On December 11, 2014, the National Labor Relations Board (“NLRB”) decided Purple Communications, 361 NLRB No. 126 (December 11, 2014), a case with potentially far-reaching consequences. Purple Communications overturned previous NLRB precedent to hold that an employer policy that bans employee use of employer e-mail for nonwork purposes violates employee rights to engage in protected concerted activity under Section 7 of the National Labor Relations Act (“NLRA”).
Specifically, the NLRB held that employee use of an employer’s e-mail system for communications protected by the NLRA and made on nonworking time must presumptively be permitted by employers who have chosen to give employees access to their e-mail system. The Board stated, however, that its decision was “carefully limited.” First, it applies only to employees already granted access to e-mail. It does not require an employer to make e-mail available to employees who do not already have access to e-mail as part of their jobs.
Second, the decision allows employees to use employer e-mail systems for such communications only on their nonwork time. The NLRB acknowledged, however, that it may be difficult to monitor whether such use actually occurs during nonwork time.
Third, employers may justify a total ban on nonwork use of e-mail, if they can demonstrate some special circumstances that make such a ban necessary to maintain production or discipline. The NLRB did not specify what special circumstances might justify such a ban. The only example given was that an employer would have interest in protecting its e-mail system from damage or from overloads due to excessive use. An employer, however, would have to prove that the nonwork messages were causing the problem. Just stating there could be a problem will not suffice. The NLRB also noted that “the failure of a legitimate working-time restriction on nonwork email to resolve productivity concerns would seem to reflect larger management problems in the workplace – issues that would exist regardless of employees’ Section 7 rights and that, accordingly, should not be a basis to limit those rights.” Accordingly, it appears that overcoming the presumption of access will be very difficult for employers.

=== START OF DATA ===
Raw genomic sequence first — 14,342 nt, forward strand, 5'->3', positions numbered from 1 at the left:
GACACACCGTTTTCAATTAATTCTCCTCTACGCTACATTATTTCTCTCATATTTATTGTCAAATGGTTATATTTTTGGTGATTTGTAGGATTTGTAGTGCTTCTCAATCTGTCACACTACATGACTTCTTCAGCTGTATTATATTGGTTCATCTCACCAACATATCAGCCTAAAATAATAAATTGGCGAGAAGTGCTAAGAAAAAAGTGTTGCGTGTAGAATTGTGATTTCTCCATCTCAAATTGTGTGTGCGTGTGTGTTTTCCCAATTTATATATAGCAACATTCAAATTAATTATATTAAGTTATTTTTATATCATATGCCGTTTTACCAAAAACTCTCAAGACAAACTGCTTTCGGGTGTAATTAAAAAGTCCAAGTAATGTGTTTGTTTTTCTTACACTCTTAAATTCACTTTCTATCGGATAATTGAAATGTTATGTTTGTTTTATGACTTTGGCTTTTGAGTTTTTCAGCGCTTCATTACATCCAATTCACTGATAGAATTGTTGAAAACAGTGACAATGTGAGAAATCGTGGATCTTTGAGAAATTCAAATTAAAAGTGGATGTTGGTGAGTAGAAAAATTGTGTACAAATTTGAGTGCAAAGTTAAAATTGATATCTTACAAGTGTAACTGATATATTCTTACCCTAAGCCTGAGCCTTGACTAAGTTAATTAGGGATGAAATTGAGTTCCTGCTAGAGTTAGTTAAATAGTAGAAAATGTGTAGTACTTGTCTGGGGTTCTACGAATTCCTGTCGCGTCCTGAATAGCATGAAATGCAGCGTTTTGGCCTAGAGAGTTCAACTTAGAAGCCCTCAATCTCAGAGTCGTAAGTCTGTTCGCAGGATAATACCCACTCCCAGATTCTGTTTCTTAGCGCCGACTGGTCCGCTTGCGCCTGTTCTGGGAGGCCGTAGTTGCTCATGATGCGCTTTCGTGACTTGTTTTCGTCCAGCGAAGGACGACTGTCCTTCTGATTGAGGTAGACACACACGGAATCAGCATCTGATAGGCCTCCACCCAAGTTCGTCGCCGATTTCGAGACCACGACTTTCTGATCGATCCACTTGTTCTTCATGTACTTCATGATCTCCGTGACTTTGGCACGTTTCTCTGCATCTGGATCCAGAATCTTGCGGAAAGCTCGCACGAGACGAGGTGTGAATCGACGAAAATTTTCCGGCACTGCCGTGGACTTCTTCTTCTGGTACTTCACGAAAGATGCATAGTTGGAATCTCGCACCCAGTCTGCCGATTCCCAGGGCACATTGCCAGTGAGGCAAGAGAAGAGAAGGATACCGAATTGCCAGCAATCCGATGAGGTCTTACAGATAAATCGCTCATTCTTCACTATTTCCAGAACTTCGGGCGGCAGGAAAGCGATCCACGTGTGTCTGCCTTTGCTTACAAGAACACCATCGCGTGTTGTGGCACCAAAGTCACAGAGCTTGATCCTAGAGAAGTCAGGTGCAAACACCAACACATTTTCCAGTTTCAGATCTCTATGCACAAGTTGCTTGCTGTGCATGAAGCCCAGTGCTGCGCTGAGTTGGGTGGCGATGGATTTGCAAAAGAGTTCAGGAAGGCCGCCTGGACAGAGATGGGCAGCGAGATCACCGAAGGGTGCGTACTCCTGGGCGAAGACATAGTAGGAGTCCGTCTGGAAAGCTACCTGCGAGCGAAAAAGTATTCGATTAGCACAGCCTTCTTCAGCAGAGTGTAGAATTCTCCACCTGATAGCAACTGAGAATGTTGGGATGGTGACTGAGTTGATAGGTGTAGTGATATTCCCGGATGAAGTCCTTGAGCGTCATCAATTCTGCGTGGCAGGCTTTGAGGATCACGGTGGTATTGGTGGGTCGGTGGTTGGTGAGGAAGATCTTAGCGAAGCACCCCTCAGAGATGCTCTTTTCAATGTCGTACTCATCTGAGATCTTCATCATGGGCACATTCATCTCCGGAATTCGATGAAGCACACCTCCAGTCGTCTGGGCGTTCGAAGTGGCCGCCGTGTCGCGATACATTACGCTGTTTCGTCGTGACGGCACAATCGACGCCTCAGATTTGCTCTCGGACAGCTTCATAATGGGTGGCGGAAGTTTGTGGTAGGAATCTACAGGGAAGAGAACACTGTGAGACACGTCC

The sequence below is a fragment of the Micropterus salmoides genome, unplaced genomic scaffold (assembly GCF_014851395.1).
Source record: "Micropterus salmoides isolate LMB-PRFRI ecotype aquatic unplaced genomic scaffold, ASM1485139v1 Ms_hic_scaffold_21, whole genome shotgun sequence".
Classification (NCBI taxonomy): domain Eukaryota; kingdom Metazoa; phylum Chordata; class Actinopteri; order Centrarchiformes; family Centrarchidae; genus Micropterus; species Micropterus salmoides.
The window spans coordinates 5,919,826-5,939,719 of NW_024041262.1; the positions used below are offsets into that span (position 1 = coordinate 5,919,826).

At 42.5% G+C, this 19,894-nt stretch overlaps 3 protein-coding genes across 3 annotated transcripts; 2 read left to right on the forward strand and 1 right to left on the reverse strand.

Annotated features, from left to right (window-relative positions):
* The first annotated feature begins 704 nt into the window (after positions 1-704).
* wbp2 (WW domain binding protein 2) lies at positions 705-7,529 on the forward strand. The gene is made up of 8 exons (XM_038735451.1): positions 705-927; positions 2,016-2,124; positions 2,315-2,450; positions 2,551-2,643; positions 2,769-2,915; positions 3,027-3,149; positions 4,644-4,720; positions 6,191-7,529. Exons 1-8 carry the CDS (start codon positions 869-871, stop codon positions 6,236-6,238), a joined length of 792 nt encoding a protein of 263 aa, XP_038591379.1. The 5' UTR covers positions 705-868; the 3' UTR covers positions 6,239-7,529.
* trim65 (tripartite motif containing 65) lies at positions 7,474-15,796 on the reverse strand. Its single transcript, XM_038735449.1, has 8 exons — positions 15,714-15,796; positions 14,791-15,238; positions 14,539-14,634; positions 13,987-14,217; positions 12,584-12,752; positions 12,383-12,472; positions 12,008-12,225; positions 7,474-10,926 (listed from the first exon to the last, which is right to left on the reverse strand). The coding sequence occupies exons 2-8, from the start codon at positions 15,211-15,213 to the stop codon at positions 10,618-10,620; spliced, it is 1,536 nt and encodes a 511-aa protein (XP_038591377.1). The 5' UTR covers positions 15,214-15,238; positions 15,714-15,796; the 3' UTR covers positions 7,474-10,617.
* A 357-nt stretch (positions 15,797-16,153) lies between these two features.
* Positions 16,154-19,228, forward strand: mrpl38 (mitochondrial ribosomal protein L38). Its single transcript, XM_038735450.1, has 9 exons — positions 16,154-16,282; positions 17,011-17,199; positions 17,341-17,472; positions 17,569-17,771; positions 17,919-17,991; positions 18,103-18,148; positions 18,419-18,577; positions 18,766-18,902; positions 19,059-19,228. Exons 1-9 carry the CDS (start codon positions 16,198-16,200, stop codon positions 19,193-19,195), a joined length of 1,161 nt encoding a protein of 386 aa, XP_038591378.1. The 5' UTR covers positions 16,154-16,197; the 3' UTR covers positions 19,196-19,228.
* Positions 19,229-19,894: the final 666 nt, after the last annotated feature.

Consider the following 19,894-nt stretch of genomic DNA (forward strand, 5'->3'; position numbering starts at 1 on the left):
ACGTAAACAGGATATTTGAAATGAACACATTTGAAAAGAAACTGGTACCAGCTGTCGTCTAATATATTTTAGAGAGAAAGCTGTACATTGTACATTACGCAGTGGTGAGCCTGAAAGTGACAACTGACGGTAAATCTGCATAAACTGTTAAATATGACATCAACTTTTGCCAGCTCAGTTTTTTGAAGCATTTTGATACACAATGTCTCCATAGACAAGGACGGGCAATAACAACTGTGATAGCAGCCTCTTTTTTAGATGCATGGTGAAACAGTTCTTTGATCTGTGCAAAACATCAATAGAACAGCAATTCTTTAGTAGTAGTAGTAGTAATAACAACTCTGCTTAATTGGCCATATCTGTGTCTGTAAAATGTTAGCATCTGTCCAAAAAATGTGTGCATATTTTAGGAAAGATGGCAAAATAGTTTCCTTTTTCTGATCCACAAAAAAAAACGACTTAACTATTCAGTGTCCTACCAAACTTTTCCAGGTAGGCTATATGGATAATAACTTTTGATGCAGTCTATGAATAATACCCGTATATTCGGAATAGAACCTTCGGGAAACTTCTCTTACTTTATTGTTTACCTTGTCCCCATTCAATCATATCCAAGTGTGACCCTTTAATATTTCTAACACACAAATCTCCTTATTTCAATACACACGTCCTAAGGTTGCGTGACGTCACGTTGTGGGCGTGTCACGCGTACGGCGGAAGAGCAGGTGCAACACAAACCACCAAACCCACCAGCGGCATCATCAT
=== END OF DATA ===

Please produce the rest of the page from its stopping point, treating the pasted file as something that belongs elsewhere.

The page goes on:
Fourth, in describing its decision as limited, the NLRB noted that the decision does not address e-mail access by nonemployees, and does not address the use of any other type of electronic communication system. This, of course, does not preclude the NLRB from ruling on these issues at another time.
The NLRB stated that its decision does not prevent employers from continuing to monitor their computers and e-mail systems, as long as the monitoring is for legitimate management reasons, such as ensuring productivity and preventing employees from using e-mail for harassment or for other activities that could result in employer liability. The NLRB stated that such monitoring would be lawful, as long as the employer does not take actions such as increasing its monitoring during an organizational campaign, or focusing monitoring efforts on protected conduct or union activities.
The NLRB further stated that employers may continue to advise employees that the employer monitors or reserves the right to monitor computer and e-mail activity for legitimate management reasons, and that employees have no expectation of privacy in their use of the employer’s e-mail system. The NLRB cautioned, however, that an employer that changes its monitoring practices in response to union activity or other protected concerted activity will violate the NLRA.
The NLRB noted that employers continue to be free to use their e-mail system to convey their view points to employees. It also noted that employers may expressly dissociate themselves from the view points expressed by users of their e-mail systems.
The Purple Communications decision will be applied retroactively by the NLRB.
What Does This Mean For You? Even if your workplace is not unionized, an e-mail policy with a blanket prohibition on nonwork e-mails will now be found by the NLRB to violate the law. You should review your computer and e-mail use policies and update them as necessary to delete such prohibitions, to ensure that the policies warn employees that the employer will monitor and that the employees have no expectation of privacy in these systems. You also should carefully review any discipline or terminations that are based on e-mail communications, to ensure that they are in accord with this decision.
If you have any questions about this case or any other employment or labor law issue, please contact S. Whitney Rahman at (717) 509-7237 or firstname.lastname@example.org
This update should neither be construed as legal advice, nor as lobbying of any sort for or against any National Labor Relations Board rules or decisions.